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|Intercommunality||Pays de Montauban et des Trois Rivières|
|• Mayor (2008–2014)||Brigitte Barèges|
|Area1||135.17 km2 (52.19 sq mi)|
|• Density||420/km2 (1,100/sq mi)|
|INSEE/Postal code||82121 / 82000|
|Elevation||72–207 m (236–679 ft)
(avg. 87 m or 285 ft)
|1 French Land Register data, which excludes lakes, ponds, glaciers > 1 km² (0.386 sq mi or 247 acres) and river estuaries. 2 Population without double counting: residents of multiple communes (e.g., students and military personnel) only counted once.|
Montauban (French pronunciation: [mɔ̃.to.bɑ̃]; Occitan: Montalban) is a commune in the Tarn-et-Garonne department in the Midi-Pyrénées region in southern France. It is the capital of the department and lies 50 kilometres (31 mi) north of Toulouse.
Montauban is the second oldest (after Mont-de-Marsan) of the bastides of southern France. Its foundation dates from 1144 when Alphonse Jourdain, count of Toulouse, granted it a liberal charter. The inhabitants were drawn chiefly from Montauriol, a village which had grown up around the neighbouring monastery of St Théodard.
In the 13th century the town suffered much from the ravages of the Albigensian war and from the Inquisition, but by 1317 it had recovered sufficiently to be chosen by John XXII as the head of a diocese of which the basilica of St Théodard became the cathedral.
In 1360, under the Treaty of Brétigny, it was ceded to the English; they were expelled by the inhabitants in 1414. In 1560 the bishops and magistrates embraced Protestantism, expelled the monks, and demolished the cathedral. Ten years later it became one of the four Huguenot strongholds under the Peace of Saint-Germain, and formed a small independent republic. It was the headquarters of the Huguenot rebellion of 1621, and successfully withstood an 86-day siege by Louis XIII. It did not submit to royal authority until after the fall of La Rochelle in 1629, when its fortifications were destroyed by Cardinal Richelieu. The Protestants again suffered persecution after the revocation of the Edict of Nantes in 1685.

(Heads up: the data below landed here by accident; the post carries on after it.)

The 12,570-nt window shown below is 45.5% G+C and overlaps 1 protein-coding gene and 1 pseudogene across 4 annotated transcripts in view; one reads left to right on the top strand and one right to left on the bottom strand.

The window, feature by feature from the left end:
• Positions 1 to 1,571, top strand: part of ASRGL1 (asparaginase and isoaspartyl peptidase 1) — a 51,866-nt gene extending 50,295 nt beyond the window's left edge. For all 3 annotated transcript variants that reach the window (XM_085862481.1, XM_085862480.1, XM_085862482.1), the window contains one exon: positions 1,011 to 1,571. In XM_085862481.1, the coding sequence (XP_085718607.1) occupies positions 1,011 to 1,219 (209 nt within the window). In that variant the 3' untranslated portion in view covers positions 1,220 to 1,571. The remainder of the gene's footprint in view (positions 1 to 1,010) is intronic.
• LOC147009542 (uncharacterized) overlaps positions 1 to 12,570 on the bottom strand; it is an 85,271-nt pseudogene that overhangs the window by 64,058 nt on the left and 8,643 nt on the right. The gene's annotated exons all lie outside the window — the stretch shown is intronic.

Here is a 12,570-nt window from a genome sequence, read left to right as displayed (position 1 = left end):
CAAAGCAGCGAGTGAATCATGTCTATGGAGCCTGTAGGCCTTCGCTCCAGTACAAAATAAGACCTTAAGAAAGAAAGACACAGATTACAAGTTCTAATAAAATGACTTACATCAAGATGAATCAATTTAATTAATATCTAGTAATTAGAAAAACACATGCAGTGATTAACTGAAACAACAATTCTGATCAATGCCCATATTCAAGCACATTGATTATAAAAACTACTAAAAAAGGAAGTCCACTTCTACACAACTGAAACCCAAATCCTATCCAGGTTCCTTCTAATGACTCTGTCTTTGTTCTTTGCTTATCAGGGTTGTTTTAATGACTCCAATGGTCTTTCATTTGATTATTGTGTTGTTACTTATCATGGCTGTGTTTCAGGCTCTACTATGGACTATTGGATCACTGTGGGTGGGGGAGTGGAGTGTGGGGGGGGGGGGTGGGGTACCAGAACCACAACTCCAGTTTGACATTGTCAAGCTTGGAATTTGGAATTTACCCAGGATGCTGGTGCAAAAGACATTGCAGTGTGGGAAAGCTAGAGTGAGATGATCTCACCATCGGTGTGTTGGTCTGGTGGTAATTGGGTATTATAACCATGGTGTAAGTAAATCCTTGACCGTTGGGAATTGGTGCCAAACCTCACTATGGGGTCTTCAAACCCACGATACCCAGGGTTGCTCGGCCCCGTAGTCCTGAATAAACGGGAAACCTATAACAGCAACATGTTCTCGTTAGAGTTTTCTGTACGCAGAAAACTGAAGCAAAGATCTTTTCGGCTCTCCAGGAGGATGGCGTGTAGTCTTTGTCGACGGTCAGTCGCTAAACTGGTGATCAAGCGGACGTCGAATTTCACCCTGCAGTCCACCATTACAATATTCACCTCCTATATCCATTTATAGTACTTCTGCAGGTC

During World War II, Leonardo da Vinci's Mona Lisa was briefly hidden in a secret vault behind a wine cellar at Montauban.
|Climate data for Montauban (1981–2010 averages)|
|Record high °C (°F)||18.5
|Average high °C (°F)||9.2
|Average low °C (°F)||1.9
|Record low °C (°F)||−20.0
|Average precipitation mm (inches)||56.5
|Average precipitation days||10.2||8.4||8.7||10.2||9.8||7.3||5.7||6.8||6.7||8.7||9.6||10.0||102.0|
|Mean monthly sunshine hours||87.4||117.5||177.2||187.0||217.5||239.4||263.6||251.4||209.2||149.8||88.7||77.5||2,066.1|
|Source: Météo France|
Its fortifications have been replaced by boulevards beyond which extend numerous suburbs, while on the left bank of the Tarn is the suburb of Villebourbon, which is connected to the town by a remarkable bridge of the early 14th century. This bridge is known as Pont Vieux (i.e. "Old Bridge"). King Philip the Fair of France officially launched the building of the bridge in 1303 while on a tour to Toulouse. The project took 30 years to complete, and the bridge was inaugurated in 1335. The main architects were Étienne de Ferrières and Mathieu de Verdun. It is a pink brick structure over 205 metres (224 yards) in length, but while its fortified towers have disappeared, it is otherwise in a good state of preservation. The bridge was designed to resist the violent floods of the Tarn River, and indeed it successfully withstood the two terrible millennial floods of 1441 and 1930. The bridge is a straight level bridge, which is quite unusual for Medieval Europe, where lack of technological skills meant that most bridges were of the humpback type.
The Musée Ingres, on the site of a castle of the Counts of Toulouse and once the residence of the bishops of Montauban, stands at the east end of the bridge. It belongs chiefly to the 17th century, but some portions are much older, notably an underground chamber known as the Hall of the Black Prince (Salle du Prince Noir). It comprises most of the work (including his "Jesus among the Teachers of the Law") of Jean Ingres, the celebrated painter, whose birth in Montauban is commemorated by an elaborate monument. It is the largest museum of Ingres paintings in the world. The museum also contains some sculptures by famous sculptor Antoine Bourdelle, another native of Montauban, as well as collections of antiquities (Greek vases) and 18th and 19th ceramics.